Shows & Panels
Shows & Panels
- The 2014 Big Picture on Cyber Security
- AFCEA Answers
- American Readiness: Renewable Power and Efficiency Technologies
- Ask the CIO
- Building the Hybrid Cloud
- Connected Government: How to Build and Procure Network Services for the Future
- Continuing Diagnostics and Mitigation: Discussion of Progress and Next Steps
- Federal Executive Forum
- Federal News Radio's National Cyber Security Awareness Month Special Panel Discussion
- Federal Tech Talk
- The Future of Government Data Centers
- The Future of IT: How CIOs Can Enable the Service-Oriented Enterprise
- Government Perspectives on Mobility and the Cloud
- The Intersection: Where Technology Meets Transformation
- Maximizing ROI Through Data Center Consolidation
- Mitigating Insider Threats in Virtual & Cloud Environments
- Modern Mission Critical Series
- The New Generation of Database
- Reimagining the Next Generation of Government
- Targeting Advanced Threats: Proven Methods from Detection through Remediation
- Transformative Technology: Desktop Virtualization in Government
- The Truth About IT Opex and Software Defined Networking
- Air Traffic Management Transformation Report
- Cloud First Report
- General Dynamics IT Enterprise Center
- Gov Cloud Minute
- Government in Technology Series
- Homeland Security Cybersecurity Market Report
- National Cybersecurity Awareness Month
- Technology Insights
- The Cyber Security Report
- The Next Generation Cyber Security Experts
Shows & Panels
The Defense Department's long experiment in a pay-for-performance system was supposed to provide a model for the rest of government. Instead, after six years and protracted legal battles, the National Security Personnel System. was abolished by Congress. With more than 225,000 employees, who were once covered by the system, now converted back to the General Schedule, Federal News Radio examines the lessons learned and legacy of NSPS.
There is a new "Jaws 4" movie taking shape and federal and postal workers may play prominent roles as the primary bait. Check it out, if you dare, Senior Correspondent Mike Causey says.
Rep. Elijah Cummings (D-Md.), the ranking member on the House Oversight and Government Reform Committee, anticipates strong opposition to President Obama's promised 0.5 percent pay increase for federal employees.
Federal employees had mixed reactions to the administration's proposed 0.5 percent pay raise for feds starting in 2013.
As part of its 2013 budget proposal, the White House will include a 0.5 percent pay increase for civilian federal employees, according to an administration official.
That wave you see out there just could be the long-anticipated retirement tsunami, and if coupled with expanded buyout offers it could create the perfect storm, Senor Correspondent Mike Causey says. So, is your lifeboat ready?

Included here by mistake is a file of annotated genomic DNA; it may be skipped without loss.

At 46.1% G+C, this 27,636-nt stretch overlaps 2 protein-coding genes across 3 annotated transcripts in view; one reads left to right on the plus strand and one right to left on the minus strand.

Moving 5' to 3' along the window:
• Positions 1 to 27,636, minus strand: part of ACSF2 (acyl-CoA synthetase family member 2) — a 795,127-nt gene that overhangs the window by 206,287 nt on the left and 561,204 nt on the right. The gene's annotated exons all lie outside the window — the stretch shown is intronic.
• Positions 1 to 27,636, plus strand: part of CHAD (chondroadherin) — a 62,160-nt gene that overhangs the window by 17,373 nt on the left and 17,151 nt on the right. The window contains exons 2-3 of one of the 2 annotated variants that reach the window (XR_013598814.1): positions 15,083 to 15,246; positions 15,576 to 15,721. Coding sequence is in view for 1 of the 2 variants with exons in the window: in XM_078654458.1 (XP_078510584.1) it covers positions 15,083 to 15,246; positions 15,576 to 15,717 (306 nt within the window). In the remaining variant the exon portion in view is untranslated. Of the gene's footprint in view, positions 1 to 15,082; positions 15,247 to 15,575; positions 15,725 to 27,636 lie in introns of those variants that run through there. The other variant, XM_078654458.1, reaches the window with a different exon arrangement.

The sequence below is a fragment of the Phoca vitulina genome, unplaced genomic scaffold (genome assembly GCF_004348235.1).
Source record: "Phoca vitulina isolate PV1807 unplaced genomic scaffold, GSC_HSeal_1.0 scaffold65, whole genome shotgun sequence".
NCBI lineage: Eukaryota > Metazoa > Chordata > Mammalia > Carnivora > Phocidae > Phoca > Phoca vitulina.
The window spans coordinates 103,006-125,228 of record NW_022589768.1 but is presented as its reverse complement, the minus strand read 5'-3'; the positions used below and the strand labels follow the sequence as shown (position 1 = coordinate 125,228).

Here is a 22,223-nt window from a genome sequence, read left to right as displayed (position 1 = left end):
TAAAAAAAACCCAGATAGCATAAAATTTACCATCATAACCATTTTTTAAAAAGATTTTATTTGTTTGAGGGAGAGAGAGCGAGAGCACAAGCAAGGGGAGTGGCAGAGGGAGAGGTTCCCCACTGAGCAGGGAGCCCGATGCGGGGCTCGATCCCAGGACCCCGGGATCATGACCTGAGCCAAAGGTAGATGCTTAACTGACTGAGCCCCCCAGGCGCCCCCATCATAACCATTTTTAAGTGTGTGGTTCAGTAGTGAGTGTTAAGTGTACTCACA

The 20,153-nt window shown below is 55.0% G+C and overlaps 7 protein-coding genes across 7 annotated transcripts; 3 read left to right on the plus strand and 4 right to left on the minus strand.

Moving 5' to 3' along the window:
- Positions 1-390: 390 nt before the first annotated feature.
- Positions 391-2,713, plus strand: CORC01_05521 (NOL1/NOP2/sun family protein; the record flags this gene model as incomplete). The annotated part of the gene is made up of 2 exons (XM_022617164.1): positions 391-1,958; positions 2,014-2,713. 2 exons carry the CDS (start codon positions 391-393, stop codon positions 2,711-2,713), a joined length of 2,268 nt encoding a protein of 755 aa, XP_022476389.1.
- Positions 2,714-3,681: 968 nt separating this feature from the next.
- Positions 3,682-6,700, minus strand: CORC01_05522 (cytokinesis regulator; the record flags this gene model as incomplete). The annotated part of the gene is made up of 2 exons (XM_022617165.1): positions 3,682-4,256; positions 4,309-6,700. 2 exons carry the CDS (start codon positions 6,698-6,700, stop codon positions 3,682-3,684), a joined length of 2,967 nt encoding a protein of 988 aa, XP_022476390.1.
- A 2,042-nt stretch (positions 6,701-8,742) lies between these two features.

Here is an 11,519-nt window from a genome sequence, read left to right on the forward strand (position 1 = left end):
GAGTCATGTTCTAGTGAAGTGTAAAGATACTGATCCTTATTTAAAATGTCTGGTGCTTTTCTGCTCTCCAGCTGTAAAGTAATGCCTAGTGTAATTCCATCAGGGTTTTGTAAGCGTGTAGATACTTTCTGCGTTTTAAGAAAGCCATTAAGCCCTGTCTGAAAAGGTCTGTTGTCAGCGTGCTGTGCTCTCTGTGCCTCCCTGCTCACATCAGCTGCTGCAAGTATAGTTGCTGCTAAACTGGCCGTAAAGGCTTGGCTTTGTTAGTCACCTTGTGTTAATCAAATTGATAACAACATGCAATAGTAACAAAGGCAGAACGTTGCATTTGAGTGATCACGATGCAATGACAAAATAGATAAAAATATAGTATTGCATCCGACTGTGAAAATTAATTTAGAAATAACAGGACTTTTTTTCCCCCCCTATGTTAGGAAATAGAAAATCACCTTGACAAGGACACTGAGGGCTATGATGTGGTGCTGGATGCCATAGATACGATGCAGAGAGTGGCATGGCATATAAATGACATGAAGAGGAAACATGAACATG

What kind of people worked during the dead-zone period between Christmas and New Year's? their reasons and motives might surprise you, Senior Correspondent Mike Causey says.
For most of 2011, it looked as if federal workers were about to be bent, folded, stapled or otherwise mutilated by politicians. After the dust settled, the government is still with us. How come?
Bureau of Labor Statistics reports that in 2011 federal employees' paychecks increased by 1.3 percent compared to a 1.2 percent increase in the private sector.
Former Virginia Congressman Tom Davis discusses congressional gridlock over the budget and the payroll tax cut extension, and the potential fallout that federal employees may face.
The House has blocked the Senate's version of a two-month payroll tax cut extension.
Sen. Mitch McConnell does not high-five easily or often. But a deal to keep American workers' taxes from rising on Jan. 1 was reason enough for the coolest negotiator in the Senate to lift a hand on camera and slap _ or pat _ some skin.
Partisan to the core, Congress careened toward a holiday-season standoff Monday on legislation to prevent a Social Security payroll tax increase for 160 million workers on Jan. 1.
Federal employees were safe from another year of a pay freeze and changes to their annuity formula in the two-month payroll tax cut bill passed by the Senate this weekend. But now House Republican leaders are shunning the bipartisan bill, wanting to write their own version.
Federal employees have dodged a bullet...for now. Congress will not freeze federal pay or change the annuity formula to pay for the two-month extension of the payroll tax cut.
Registered benefit consultant Ed Zurndorfer offers up some last minute tax tips for 2011.
Without Congressional action, the public transit benefit that many federal employees use to take the subway, bus or vanpool to work will decrease on Jan. 1 from $230 to $125 per month. Feds said, for the most part, they'll continue to use mass transit even if it costs them more to get to work.
According to some experts, the ancient Mayans played soccer with human heads. We know for a fact that politicians play chicken with paychecks — as in your paycheck, Senior Correspondent Mike Causey says.
Most Americans want Congress to vote to continue the payroll tax reduction, according to a new Associated Press-GfK poll that comes as Democrats and Republicans wrestle over whether to extend the cut through 2012.
Maryland and Virginia lawmakers say federal employees have been singled out enough and shouldn't endure another year of a pay freeze or other benefit cuts. The Middle Class Tax Relief and Job Creation Act includes such provisions. Rep. Gerry Connolly said continued pay freezes or reduction in benefits will impact recruiting and retention of employees.